Expert Advice for Senior Leaders in Transition

By Jeff Altman, The Big Game Hunter
An executive job search requires strategy and finesse. Let me remind you of a number of less obvious things you should do (I am not going to tell you to have a great resume).

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00:00 Intro
01:07 Capital conservation
01:38 Define your brand
02:51 Explore company cultures
03:26 Expand your network
04:15 Get your online presence in order
04:45 Hire a career coach
05:20 Consider interim roles
05:47 Get feedback from people
06:12 Be selective with references
06:30 Negotiate your start date
06:51 Give a professional resignation
07:22 Outro

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Today, I want to offer some less obvious advice for senior leaders looking to transition into a new role. And that’s whether you’re a VP, director or a C suite executive, you’re going to have to take a strategic approach to landing your ideal position.

I’m Jeff Altman, The Big Game Hunter. I worked in recruiting for many years, and now people hire me for no BS job search advice and career coaching globally, because I make the process so much easier for people.

Now, there are 11 things I’ve identified that fall into the realm of the less obvious. You don’t need me to tell you to have a good resume or LinkedIn profile. You know that already. But there are other things that you may not have thought about in recent times, that this could be useful for whether you’re in the search now, whether you’re in the transition now, or considering it, it’s good to have these in place.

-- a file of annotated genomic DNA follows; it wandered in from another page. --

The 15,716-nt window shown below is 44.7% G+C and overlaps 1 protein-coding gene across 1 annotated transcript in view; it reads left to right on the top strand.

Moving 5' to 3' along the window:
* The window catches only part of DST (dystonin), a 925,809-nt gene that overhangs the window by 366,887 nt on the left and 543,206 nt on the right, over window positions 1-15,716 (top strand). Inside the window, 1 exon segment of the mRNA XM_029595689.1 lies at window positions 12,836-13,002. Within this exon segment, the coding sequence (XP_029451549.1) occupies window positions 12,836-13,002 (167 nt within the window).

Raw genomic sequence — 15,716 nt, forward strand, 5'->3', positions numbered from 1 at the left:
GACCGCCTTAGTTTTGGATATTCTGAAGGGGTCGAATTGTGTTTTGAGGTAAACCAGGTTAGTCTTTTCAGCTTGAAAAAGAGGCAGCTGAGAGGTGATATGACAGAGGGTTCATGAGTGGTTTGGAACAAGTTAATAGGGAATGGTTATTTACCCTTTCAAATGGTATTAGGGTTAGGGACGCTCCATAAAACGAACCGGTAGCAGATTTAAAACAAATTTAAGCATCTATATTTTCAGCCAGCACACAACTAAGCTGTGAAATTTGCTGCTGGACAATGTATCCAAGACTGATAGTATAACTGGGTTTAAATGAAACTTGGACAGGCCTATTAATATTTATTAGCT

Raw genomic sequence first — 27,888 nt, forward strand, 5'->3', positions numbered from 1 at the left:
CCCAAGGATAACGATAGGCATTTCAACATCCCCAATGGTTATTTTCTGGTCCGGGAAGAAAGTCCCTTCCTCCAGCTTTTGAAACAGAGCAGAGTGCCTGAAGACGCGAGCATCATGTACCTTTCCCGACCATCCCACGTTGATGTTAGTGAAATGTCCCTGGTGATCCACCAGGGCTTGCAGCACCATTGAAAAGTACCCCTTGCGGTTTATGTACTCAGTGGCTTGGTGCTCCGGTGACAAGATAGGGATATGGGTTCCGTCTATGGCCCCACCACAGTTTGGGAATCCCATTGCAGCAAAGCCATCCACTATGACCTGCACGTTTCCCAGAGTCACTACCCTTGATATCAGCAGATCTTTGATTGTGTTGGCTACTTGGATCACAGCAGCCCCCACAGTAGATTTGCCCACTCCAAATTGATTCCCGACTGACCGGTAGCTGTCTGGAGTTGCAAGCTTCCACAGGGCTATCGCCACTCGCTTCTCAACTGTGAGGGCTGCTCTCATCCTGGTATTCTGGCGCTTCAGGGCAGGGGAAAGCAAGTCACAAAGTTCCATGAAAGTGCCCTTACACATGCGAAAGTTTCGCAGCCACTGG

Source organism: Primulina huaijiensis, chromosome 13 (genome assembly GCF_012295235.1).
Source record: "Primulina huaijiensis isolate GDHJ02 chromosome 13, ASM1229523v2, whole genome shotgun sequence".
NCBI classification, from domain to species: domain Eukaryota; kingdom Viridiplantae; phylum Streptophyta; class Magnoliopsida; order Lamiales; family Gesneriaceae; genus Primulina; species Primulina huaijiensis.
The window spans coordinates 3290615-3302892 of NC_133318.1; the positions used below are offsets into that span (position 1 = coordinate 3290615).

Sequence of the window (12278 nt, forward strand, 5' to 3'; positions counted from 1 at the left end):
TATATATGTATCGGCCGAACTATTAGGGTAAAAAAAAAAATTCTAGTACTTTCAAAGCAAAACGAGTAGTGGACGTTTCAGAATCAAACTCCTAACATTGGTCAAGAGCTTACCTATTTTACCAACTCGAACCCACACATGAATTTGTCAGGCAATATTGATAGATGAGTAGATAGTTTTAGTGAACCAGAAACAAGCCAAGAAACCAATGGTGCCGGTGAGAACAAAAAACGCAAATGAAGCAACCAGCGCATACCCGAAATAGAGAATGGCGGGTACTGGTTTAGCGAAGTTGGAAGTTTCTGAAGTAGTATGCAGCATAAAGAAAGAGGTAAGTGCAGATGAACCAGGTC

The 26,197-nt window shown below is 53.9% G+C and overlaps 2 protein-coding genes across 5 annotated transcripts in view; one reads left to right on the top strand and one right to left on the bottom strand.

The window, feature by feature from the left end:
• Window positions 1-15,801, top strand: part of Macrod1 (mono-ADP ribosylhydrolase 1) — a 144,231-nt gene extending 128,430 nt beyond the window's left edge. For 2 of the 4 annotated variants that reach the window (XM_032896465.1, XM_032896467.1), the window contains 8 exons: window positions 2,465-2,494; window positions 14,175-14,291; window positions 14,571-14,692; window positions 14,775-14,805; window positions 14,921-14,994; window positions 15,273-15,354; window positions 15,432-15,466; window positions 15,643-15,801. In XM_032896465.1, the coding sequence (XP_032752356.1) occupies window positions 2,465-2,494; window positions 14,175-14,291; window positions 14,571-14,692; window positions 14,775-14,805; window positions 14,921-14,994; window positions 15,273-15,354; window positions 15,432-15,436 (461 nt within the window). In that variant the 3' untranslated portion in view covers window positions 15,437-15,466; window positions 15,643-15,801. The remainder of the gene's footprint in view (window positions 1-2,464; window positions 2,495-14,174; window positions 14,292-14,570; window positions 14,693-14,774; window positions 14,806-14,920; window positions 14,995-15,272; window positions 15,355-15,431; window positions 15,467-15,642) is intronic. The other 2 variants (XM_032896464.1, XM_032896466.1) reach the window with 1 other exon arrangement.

And the first thing starts off with a plan for capital conservation. You don’t want to be looking at your investment accounts and thinking about what you need to liquidate to pay your bills if something happened. Make decisions at the beginning of the search or before the search that will allow you to implement the plan later and be dispassionate about the plan. Think about how you’d pay for your kid’s tuition, or your streaming media spend or your mortgage payments. Yeah, how would you handle those sorts of things? When would you have the conversation with the mortgage company about your plan, or you’re in need of support from from them during this difficult time?

Number two is to define a personal brand for yourself. Think about your values, passions, strengths, and craft an elevator pitch that summarizes who you are, as a leader. Follow the framework of “people hire me to (fill in the blank) because I (fill in the blank). For example, mine is people hire me for no BS job search advice and career coaching globally because I make the process so much easier for people. You don’t notice my little, “so much easier for people;” it’s theatrical. So think of it for yourself, what do people hire you to do and why. Make this a very compelling 30 second pitch that you can use to introduce yourself without coming across as being phony, obnoxious, a jerk. Or worse.